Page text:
Rabbit school 5 1/2 day a week day children there till at least 5 30 just looked up current day fees £5500 per term.
As I've already said not doable for most people but I dont understand why school has to finish in the majority of cases at 3 30 or why children cant have specialised teachers classrooms and a MFL taught daily (from reception if I ruled the world). If it appeared that I mentioned in passing music art etc it was unintentional. I think rabbit that the depth subjects like geography are studied at many top preps children find very enjoyable also the way science is taught my DS's were using buncen burners and cutting up rats in yr 3 and best of all reinacting history some battle and chemistry; lots of explosion. They used to love it.

Xenia Fri 29-Mar-13 15:37:53

They seem to fit it all in in prep schools reasonably well. The days ends once they are at the upper end of the school around 4pm. Our local comp spews out its pupils (11% of whom obtain 5 good GCSEs) at 3 every day on the dot. Something sporting every day too.

Loads of music. Mine could get 2 grade 7s or 8 by age 12 even and music scholarships. This is important. Why can a prep school sing very difficult music which takes hours of practice in Latin - wonderful wonderful stuff which will be with them for life when the local primaries think the children so thick and useless they can at best hit a drum and sing "wheels on a bus"? There is not cost in imposing high standards.

Paddlinglikefluffyducklings Fri 29-Mar-13 16:48:45

DDs timetable

845-9.15. Reading

915-1015. Mon - Swim. Tues/weds/thurs - Maths. Fri - English

1015-1030. Assembly/house assembly

1030-1045 Break

1050-12.15. Mon - Maths. Tues - ICT/Music. Weds - Sci. Thurs - Eng. Fri - French/PE

12.15-1.10. Lunch and lots of clubs - choir, netball, computer,drama

1.15-2.15. Mon - English. Tues - hockey/Eng. Weds - Art/DTThurs - Sports Hall. Fri - Maths

2.15-2.25. Break

2.30-3.30. Mon - History/Geog. Tues - Eng. Weds - Art/form time. Thurs - History/Geog. Fri - RE/PHSE.

So they do an hour of maths everyday. An hour of English four days. Sports of some sort three times a week and it is 'proper sports' netball hockey athletics. They don't do much ICT in Year 3, this and science ups a gear next year, but they do have specialist teachers and a lab to work in for science. They also have a Science Club after school, which most of the juniors go to, so they have four groups.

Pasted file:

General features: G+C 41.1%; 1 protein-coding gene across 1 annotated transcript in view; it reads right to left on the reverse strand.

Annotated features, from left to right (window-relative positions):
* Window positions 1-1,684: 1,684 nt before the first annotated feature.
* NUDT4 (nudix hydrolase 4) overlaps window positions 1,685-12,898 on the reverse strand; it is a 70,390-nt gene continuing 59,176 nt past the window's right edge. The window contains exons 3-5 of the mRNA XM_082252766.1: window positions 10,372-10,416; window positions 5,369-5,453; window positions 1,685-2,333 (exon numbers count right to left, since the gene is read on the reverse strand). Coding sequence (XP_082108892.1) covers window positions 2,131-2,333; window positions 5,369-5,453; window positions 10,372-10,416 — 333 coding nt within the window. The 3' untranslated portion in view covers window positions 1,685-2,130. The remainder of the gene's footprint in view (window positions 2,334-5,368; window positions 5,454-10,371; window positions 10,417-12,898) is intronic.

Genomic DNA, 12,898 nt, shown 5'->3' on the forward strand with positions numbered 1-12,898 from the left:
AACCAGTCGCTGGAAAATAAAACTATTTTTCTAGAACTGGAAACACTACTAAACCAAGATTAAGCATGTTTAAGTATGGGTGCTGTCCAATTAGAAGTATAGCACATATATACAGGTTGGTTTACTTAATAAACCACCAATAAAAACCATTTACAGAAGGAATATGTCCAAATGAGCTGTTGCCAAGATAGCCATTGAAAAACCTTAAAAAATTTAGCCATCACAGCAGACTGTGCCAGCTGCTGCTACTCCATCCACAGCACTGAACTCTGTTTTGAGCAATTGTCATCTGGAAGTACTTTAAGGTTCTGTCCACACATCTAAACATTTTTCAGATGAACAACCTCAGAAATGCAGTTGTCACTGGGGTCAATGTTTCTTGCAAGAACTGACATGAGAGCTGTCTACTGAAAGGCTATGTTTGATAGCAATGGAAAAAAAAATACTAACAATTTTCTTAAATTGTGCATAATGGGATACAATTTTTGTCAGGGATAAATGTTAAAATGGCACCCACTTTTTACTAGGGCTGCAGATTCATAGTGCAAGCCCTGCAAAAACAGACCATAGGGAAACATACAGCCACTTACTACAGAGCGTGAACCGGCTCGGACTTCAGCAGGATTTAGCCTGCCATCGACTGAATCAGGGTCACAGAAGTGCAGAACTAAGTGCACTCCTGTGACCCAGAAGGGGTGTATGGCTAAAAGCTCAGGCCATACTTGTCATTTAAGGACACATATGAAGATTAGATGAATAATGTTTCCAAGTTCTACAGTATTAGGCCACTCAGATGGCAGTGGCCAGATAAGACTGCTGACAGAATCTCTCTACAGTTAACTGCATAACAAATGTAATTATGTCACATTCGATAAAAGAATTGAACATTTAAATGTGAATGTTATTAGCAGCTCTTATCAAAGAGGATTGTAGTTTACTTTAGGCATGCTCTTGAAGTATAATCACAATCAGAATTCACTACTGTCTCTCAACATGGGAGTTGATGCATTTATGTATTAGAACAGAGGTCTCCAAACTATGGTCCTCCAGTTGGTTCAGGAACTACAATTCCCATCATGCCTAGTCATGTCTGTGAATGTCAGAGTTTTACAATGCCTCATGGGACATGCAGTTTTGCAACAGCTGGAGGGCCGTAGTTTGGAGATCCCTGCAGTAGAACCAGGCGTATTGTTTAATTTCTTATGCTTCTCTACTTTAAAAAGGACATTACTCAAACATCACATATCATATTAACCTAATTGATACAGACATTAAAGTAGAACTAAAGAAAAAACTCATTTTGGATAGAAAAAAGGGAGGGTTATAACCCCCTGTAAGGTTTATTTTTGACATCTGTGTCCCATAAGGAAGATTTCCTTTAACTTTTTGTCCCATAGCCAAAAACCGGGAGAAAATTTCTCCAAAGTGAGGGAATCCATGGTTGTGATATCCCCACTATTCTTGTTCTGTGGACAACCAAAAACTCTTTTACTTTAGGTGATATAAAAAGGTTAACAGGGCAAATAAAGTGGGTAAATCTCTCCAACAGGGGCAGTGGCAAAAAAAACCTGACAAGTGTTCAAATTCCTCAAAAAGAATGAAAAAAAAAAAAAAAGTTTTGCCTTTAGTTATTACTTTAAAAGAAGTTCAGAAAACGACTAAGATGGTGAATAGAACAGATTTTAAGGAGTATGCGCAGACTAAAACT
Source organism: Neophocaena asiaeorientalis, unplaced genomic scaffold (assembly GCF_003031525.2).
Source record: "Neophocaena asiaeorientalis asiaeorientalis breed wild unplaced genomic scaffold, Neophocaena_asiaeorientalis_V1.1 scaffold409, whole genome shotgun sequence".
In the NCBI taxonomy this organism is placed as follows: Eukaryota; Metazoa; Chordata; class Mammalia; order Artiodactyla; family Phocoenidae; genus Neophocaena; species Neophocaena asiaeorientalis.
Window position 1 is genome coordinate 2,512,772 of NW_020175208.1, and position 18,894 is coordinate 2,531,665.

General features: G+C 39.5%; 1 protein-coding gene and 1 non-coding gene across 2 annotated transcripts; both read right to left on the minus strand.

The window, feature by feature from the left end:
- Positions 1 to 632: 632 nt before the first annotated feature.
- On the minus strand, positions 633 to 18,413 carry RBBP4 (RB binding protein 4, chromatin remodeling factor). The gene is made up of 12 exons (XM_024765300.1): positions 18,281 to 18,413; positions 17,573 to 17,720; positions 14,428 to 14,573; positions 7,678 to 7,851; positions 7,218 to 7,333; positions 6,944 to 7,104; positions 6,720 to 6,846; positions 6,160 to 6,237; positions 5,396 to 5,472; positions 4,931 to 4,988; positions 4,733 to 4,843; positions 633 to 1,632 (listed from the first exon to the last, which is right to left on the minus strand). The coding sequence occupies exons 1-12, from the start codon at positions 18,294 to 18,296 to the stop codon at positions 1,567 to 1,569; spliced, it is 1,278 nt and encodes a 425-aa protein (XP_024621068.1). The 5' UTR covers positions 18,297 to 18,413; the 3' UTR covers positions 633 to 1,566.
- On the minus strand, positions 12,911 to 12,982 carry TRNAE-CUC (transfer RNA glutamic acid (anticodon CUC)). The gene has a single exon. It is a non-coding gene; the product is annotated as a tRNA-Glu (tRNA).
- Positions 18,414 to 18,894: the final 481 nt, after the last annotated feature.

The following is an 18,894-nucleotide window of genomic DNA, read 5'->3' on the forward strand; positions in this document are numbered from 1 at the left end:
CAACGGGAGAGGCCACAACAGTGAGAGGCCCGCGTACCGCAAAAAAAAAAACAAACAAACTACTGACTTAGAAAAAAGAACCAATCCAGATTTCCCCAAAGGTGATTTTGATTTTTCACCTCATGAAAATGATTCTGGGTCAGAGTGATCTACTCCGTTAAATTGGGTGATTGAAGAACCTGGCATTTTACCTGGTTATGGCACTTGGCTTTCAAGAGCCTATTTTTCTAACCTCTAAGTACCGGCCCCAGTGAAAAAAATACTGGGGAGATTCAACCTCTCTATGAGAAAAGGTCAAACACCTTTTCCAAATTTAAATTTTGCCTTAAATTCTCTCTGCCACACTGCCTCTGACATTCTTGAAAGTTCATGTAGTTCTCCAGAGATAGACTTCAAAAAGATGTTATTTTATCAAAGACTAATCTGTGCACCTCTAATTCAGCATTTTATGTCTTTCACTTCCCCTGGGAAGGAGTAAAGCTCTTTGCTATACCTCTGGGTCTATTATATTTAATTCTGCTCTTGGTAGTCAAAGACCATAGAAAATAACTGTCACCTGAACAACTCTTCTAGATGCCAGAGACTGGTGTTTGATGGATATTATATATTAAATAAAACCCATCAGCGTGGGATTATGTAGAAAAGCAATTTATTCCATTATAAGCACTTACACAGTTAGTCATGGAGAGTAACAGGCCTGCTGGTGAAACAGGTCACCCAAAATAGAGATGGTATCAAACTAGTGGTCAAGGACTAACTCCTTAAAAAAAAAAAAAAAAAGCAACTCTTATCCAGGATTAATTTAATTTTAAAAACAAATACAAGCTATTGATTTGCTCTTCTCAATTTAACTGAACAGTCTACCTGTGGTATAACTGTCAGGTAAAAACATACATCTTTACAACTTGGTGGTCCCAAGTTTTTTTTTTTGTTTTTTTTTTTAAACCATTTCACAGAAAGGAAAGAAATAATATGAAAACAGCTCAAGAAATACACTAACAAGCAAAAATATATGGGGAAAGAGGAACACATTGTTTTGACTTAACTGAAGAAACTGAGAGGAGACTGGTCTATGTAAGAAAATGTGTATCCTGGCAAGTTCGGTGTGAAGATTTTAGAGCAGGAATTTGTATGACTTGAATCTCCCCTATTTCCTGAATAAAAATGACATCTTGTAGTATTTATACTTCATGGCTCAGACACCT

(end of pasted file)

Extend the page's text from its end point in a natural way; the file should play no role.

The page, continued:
I am a training to be a TA at a local state school, a very good one, outstanding, with high achievers, but it is a world away from what dd is getting (but I keep quiet about it!)

titchy Fri 29-Mar-13 17:40:59

Good of you to admit 'none of those things may influence their results or university at 18, but will provide a broad education for its own sake'. I'm all in favour of a broad education for its own sake, but quarter of a million is a very high price to pay!!!!

Laura0806 Fri 29-Mar-13 18:17:03

I moved mine out of independent because I though they weren't learning some very important skills such as how to mix with a wide cross section of society and basic values . To me thats far more important than extra PE and Latin! I think it all depends on how you see it but I think the ability to mix with all the different people in life is key and mine certainly weren't getting that in private school, plus ( and it could have been unique to me) the snobbisnish and competitiveness from some parents was just unnecessary. children are children, I am pleased I am now letting them grow up in their communities and be children without cramming in extra this and that. There is a lifetime of that ahead of them. If I were you I wouldstart in a state primary and then see how you go from there

FernandoIsFaster Fri 29-Mar-13 18:40:05

I don't want to put a downer on the thread op and for what it's worth we are not fabulously well off by any means and are considering privately educating our dd.
But, I was one of the poorer children at my private school (I had an assisted place in the days when they existed) and I know that it shouldn't matter but kids can be really cruel. As an adult I would certainly say 'fuck you' to anyone who judged me on the basis of finances, but when you are 11 and constantly aware of being the odd one out and having to say no to some trips, extra lessons etc it can have a negative effect.